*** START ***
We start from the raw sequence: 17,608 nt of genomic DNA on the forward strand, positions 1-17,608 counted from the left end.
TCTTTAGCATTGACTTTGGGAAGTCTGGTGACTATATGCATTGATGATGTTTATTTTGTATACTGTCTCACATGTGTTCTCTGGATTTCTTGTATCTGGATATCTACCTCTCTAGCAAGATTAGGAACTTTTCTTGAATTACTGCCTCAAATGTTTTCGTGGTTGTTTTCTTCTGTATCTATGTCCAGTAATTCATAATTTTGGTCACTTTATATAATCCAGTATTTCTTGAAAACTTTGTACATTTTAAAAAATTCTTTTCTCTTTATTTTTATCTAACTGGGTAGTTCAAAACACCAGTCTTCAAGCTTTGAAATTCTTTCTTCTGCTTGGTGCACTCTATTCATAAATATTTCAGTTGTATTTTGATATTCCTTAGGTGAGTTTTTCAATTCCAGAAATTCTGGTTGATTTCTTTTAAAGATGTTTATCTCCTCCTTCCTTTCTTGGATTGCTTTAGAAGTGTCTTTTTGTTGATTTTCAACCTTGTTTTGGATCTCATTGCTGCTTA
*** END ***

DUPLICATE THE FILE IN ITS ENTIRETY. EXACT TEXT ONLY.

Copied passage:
We start from the raw sequence: 17,608 nt of genomic DNA on the forward strand, positions 1-17,608 counted from the left end.
TCTTTAGCATTGACTTTGGGAAGTCTGGTGACTATATGCATTGATGATGTTTATTTTGTATACTGTCTCACATGTGTTCTCTGGATTTCTTGTATCTGGATATCTACCTCTCTAGCAAGATTAGGAACTTTTCTTGAATTACTGCCTCAAATGTTTTCGTGGTTGTTTTCTTCTGTATCTATGTCCAGTAATTCATAATTTTGGTCACTTTATATAATCCAGTATTTCTTGAAAACTTTGTACATTTTAAAAAATTCTTTTCTCTTTATTTTTATCTAACTGGGTAGTTCAAAACACCAGTCTTCAAGCTTTGAAATTCTTTCTTCTGCTTGGTGCACTCTATTCATAAATATTTCAGTTGTATTTTGATATTCCTTAGGTGAGTTTTTCAATTCCAGAAATTCTGGTTGATTTCTTTTAAAGATGTTTATCTCCTCCTTCCTTTCTTGGATTGCTTTAGAAGTGTCTTTTTGTTGATTTTCAACCTTGTTTTGGATCTCATTGCTGCTTA